Nora Autry…suffered from pellagra, c scourge during the Depression among impoverished Americans whose diet consisted primarily of corn. Pellagra raged in epidemic proportions in the South and Southwest in the 1930s. The disease occurs when a person does not get enough niacin (B3) or tryptophan (an amino acid) in the diet. It can also occur if the body fails to absorb these nutrients. Pellagra is characterized by red, scaly skin sores (dermatitis), diarrhea, inflamed mucous membranes, and mental confusion and delusions. Early stages of pellagra often exhibit as malaise, apathy, weakness, and lassitude. The final phase of the illness is dementia, which can become so severe it mimics schizophrenia, including delusions, hallucinations, and stupor. Then comes organ failure and death. According to epidemiological data collected during the U.S. pellagra epidemic in the 1930s, women, children, and the elderly of both sexes were most commonly stricken with pellagra while infants, adolescents, and working young males were affected least frequently. Medical professionals theorized that the disparity in prevalence resulted from an unbalanced distribution of food within households.The Pellagra epidemic is more than a tragic story, it teaches about societal organization. Households do seem to be the appropriate unit of measurement and not the individual. The strongest, most productive members of the household could have withdrawn and had more resources for themselves but they remained, sacrificing for the household. Other household members sacrificed to protect the households’ current and expected future income. It is unlikely that the strongest members of the household took what they needed, exploiting the weaker members, because the weak like the strong were free to withdraw from the household if their prospects as individuals were better.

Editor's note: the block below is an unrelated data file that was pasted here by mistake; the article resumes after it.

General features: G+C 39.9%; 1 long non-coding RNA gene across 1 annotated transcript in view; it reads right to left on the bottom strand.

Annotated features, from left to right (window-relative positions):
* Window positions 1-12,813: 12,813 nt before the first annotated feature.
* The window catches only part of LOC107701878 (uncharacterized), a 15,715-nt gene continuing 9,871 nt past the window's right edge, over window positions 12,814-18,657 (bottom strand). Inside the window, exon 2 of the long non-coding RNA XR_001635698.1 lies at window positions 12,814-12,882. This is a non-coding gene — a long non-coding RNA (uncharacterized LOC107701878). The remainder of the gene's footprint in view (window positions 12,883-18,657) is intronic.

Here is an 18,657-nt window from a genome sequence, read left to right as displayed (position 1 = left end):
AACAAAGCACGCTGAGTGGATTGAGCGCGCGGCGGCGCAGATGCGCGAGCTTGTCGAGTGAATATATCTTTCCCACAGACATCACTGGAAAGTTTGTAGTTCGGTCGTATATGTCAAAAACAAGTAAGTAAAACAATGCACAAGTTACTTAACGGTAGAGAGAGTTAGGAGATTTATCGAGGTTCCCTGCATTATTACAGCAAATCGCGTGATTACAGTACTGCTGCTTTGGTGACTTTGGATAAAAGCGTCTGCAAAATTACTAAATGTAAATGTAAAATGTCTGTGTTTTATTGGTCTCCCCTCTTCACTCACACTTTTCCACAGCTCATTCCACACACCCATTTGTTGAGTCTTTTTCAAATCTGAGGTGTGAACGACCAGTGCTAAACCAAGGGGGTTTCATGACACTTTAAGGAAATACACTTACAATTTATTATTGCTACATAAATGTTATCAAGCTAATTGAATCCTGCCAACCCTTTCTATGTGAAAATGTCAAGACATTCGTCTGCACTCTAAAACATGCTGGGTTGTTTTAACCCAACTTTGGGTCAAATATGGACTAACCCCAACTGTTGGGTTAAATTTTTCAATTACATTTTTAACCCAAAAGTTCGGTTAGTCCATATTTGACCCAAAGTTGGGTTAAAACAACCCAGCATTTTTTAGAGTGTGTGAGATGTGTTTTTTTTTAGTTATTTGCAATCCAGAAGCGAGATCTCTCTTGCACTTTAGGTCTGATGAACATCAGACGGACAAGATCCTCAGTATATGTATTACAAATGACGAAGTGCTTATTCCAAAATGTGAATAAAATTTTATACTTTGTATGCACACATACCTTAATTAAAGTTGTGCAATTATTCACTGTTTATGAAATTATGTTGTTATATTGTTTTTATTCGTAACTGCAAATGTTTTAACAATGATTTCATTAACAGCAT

Do You See What I See?
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